I would like to thank Jody Emel, Deborah Martin, Richard Peet, Billie Lee Turner II, Dianne Rocheleau, Timothy Currie, Diana Ojeda, and two anonymous reviewers for helpful comments on previous versions of this article. I would like to especially thank Craig Colten for his editorial guidance. All errors and omissions are my own.
HYPHENATED GEOGRAPHIES: THE DEINDUSTRIALIZATION OF NATURE-SOCIETY GEOGRAPHY*
Article first published online: 19 JAN 2010
© 2010 by the American Geographical Society of New York
Volume 100, Issue 1, pages 74–89, January 2010
How to Cite
HUBER, M. T. (2010), HYPHENATED GEOGRAPHIES: THE DEINDUSTRIALIZATION OF NATURE-SOCIETY GEOGRAPHY. Geographical Review, 100: 74–89. doi: 10.1111/j.1931-0846.2010.00007.x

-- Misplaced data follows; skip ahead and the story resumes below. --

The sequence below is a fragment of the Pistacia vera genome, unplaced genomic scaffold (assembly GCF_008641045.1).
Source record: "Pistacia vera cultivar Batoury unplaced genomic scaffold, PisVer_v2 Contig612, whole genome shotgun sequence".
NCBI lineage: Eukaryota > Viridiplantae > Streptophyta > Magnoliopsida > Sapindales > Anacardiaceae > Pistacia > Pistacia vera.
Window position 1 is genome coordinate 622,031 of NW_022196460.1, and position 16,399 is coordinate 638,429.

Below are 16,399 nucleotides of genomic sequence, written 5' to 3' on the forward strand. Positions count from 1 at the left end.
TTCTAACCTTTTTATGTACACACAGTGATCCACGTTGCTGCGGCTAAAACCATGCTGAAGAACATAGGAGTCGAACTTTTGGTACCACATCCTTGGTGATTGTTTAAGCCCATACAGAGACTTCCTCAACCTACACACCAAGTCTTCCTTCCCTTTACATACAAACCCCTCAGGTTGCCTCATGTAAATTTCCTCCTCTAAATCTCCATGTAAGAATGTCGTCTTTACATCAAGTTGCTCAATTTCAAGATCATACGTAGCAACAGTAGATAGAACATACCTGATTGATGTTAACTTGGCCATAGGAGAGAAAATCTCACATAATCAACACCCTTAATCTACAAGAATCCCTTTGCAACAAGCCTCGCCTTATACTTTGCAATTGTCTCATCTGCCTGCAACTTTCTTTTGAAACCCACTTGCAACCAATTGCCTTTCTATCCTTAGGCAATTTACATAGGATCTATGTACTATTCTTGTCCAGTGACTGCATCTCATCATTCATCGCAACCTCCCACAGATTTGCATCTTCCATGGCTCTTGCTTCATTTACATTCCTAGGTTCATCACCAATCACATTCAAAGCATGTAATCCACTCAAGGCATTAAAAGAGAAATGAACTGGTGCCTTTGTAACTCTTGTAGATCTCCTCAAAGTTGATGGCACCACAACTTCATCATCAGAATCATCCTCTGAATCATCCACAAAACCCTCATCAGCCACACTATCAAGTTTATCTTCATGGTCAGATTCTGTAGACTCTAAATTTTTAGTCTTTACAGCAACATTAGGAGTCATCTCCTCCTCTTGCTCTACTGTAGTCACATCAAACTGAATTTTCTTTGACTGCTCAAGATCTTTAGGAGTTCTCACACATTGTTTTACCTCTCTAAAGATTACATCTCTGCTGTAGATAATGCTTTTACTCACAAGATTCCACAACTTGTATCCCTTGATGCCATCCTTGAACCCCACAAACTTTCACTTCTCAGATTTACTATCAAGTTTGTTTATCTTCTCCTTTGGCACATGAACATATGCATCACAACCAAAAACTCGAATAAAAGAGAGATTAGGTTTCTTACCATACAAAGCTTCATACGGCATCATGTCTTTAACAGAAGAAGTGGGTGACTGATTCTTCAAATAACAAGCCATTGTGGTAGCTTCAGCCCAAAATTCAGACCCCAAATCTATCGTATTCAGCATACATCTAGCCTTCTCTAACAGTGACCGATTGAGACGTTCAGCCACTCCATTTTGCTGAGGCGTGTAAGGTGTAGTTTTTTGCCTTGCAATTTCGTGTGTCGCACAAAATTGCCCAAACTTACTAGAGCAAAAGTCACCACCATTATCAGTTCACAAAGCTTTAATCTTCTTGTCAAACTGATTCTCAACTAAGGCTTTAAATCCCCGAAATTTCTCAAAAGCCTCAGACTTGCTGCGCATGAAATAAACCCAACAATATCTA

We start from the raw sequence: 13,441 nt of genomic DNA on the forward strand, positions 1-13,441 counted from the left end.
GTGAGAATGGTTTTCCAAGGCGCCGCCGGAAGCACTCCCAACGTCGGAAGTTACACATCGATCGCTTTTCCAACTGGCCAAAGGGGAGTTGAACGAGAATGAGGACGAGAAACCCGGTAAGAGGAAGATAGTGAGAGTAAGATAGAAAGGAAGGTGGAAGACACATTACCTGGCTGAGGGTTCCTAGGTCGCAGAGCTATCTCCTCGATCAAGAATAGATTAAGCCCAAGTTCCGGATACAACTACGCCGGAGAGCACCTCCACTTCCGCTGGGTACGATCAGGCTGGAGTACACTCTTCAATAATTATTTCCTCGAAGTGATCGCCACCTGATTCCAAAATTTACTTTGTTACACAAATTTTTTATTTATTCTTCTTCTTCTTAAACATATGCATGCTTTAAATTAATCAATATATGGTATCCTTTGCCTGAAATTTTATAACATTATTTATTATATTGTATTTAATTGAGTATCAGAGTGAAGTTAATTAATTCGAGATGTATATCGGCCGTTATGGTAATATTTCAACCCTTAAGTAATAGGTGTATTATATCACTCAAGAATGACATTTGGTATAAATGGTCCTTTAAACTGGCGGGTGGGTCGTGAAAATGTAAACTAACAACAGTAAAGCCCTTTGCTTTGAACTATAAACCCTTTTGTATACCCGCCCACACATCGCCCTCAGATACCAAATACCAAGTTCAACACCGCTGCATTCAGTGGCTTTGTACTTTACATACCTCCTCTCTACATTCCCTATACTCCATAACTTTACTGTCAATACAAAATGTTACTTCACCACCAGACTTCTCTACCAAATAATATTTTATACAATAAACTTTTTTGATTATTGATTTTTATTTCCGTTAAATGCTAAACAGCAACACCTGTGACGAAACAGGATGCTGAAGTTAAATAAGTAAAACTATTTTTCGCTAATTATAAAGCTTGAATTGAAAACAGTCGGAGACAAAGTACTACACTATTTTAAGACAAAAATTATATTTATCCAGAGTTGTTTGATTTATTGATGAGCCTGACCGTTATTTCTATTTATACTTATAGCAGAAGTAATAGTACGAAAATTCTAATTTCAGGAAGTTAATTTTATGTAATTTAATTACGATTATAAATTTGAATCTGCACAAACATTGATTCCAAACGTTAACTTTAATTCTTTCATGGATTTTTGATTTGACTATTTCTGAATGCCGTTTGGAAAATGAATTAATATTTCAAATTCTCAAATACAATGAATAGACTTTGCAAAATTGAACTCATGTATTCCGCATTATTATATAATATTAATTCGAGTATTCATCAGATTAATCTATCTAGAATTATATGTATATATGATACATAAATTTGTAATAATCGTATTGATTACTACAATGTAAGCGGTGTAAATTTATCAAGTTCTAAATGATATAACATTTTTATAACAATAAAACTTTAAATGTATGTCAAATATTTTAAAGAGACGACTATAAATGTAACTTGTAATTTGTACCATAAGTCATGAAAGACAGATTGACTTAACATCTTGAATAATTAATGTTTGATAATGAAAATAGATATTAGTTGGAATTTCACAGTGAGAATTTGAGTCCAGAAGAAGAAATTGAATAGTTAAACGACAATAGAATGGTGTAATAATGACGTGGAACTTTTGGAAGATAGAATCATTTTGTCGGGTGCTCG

- Issue published online: 19 JAN 2010
- Article first published online: 19 JAN 2010
- Harlan H. Barrows;
- history of geographical thought;
- nature-society geography;
- Carl O. Sauer
As visions of ecological crisis mark the daily headlines, industrial spaces of intensive energy and material consumption become a more intense object of political and social concern. In this article, I attempt to situate geography's relative neglect of the ecological underpinnings of industrial capitalism within the context of the history of geographical thought. I argue that the ways in which geographers read the hyphen in the phrase “nature-society” reveals epistemological limits to their object of study. I then offer three dramatically different readings of the hyphen and discuss how they have affected the lineages and trajectories of geographical research—Barrows's human ecology, Sauer's cultural landscape, and critical theories of social nature. I conclude by suggesting that geography needs to let go of its empirical and conceptual fixation on “nature”.